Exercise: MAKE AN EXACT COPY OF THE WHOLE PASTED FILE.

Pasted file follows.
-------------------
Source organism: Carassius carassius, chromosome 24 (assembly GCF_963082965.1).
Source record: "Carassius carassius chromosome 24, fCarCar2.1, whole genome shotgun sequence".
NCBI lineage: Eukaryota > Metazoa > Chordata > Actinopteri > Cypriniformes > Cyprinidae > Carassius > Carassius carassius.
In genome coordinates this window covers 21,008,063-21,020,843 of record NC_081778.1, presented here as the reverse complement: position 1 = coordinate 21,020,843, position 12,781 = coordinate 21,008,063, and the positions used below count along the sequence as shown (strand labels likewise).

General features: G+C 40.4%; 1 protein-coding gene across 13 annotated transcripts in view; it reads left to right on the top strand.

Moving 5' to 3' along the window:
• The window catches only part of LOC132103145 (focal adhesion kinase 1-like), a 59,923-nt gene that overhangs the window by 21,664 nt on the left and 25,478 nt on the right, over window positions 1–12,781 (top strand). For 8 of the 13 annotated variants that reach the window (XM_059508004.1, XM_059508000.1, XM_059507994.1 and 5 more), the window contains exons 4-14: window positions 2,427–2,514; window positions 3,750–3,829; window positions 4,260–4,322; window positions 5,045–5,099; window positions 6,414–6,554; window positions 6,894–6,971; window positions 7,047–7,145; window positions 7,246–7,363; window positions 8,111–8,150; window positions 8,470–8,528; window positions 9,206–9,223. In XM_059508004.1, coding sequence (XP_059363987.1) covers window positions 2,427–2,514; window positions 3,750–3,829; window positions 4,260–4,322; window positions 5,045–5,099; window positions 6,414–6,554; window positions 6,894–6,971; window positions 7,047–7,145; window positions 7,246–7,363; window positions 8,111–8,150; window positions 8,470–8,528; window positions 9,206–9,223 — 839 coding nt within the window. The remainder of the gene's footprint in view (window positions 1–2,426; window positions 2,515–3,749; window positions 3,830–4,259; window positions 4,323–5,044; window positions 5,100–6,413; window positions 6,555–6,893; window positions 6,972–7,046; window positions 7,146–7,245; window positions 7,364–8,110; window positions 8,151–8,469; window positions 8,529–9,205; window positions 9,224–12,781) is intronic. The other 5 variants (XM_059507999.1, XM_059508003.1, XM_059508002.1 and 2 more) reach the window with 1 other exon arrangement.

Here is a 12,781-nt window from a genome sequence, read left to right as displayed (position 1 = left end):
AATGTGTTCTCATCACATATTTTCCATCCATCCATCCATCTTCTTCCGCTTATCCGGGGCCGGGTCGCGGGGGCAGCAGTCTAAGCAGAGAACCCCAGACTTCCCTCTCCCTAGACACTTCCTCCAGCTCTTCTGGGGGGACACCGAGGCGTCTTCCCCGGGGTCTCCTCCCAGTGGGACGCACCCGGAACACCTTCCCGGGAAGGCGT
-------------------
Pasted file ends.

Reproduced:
Source organism: Carassius carassius, chromosome 24 (assembly GCF_963082965.1).
Source record: "Carassius carassius chromosome 24, fCarCar2.1, whole genome shotgun sequence".
NCBI lineage: Eukaryota > Metazoa > Chordata > Actinopteri > Cypriniformes > Cyprinidae > Carassius > Carassius carassius.
In genome coordinates this window covers 21,008,063-21,020,843 of record NC_081778.1, presented here as the reverse complement: position 1 = coordinate 21,020,843, position 12,781 = coordinate 21,008,063, and the positions used below count along the sequence as shown (strand labels likewise).

General features: G+C 40.4%; 1 protein-coding gene across 13 annotated transcripts in view; it reads left to right on the top strand.

Moving 5' to 3' along the window:
• The window catches only part of LOC132103145 (focal adhesion kinase 1-like), a 59,923-nt gene that overhangs the window by 21,664 nt on the left and 25,478 nt on the right, over window positions 1–12,781 (top strand). For 8 of the 13 annotated variants that reach the window (XM_059508004.1, XM_059508000.1, XM_059507994.1 and 5 more), the window contains exons 4-14: window positions 2,427–2,514; window positions 3,750–3,829; window positions 4,260–4,322; window positions 5,045–5,099; window positions 6,414–6,554; window positions 6,894–6,971; window positions 7,047–7,145; window positions 7,246–7,363; window positions 8,111–8,150; window positions 8,470–8,528; window positions 9,206–9,223. In XM_059508004.1, coding sequence (XP_059363987.1) covers window positions 2,427–2,514; window positions 3,750–3,829; window positions 4,260–4,322; window positions 5,045–5,099; window positions 6,414–6,554; window positions 6,894–6,971; window positions 7,047–7,145; window positions 7,246–7,363; window positions 8,111–8,150; window positions 8,470–8,528; window positions 9,206–9,223 — 839 coding nt within the window. The remainder of the gene's footprint in view (window positions 1–2,426; window positions 2,515–3,749; window positions 3,830–4,259; window positions 4,323–5,044; window positions 5,100–6,413; window positions 6,555–6,893; window positions 6,972–7,046; window positions 7,146–7,245; window positions 7,364–8,110; window positions 8,151–8,469; window positions 8,529–9,205; window positions 9,224–12,781) is intronic. The other 5 variants (XM_059507999.1, XM_059508003.1, XM_059508002.1 and 2 more) reach the window with 1 other exon arrangement.

Here is a 12,781-nt window from a genome sequence, read left to right as displayed (position 1 = left end):
AATGTGTTCTCATCACATATTTTCCATCCATCCATCCATCTTCTTCCGCTTATCCGGGGCCGGGTCGCGGGGGCAGCAGTCTAAGCAGAGAACCCCAGACTTCCCTCTCCCTAGACACTTCCTCCAGCTCTTCTGGGGGGACACCGAGGCGTCTTCCCCGGGGTCTCCTCCCAGTGGGACGCACCCGGAACACCTTCCCGGGAAGGCGT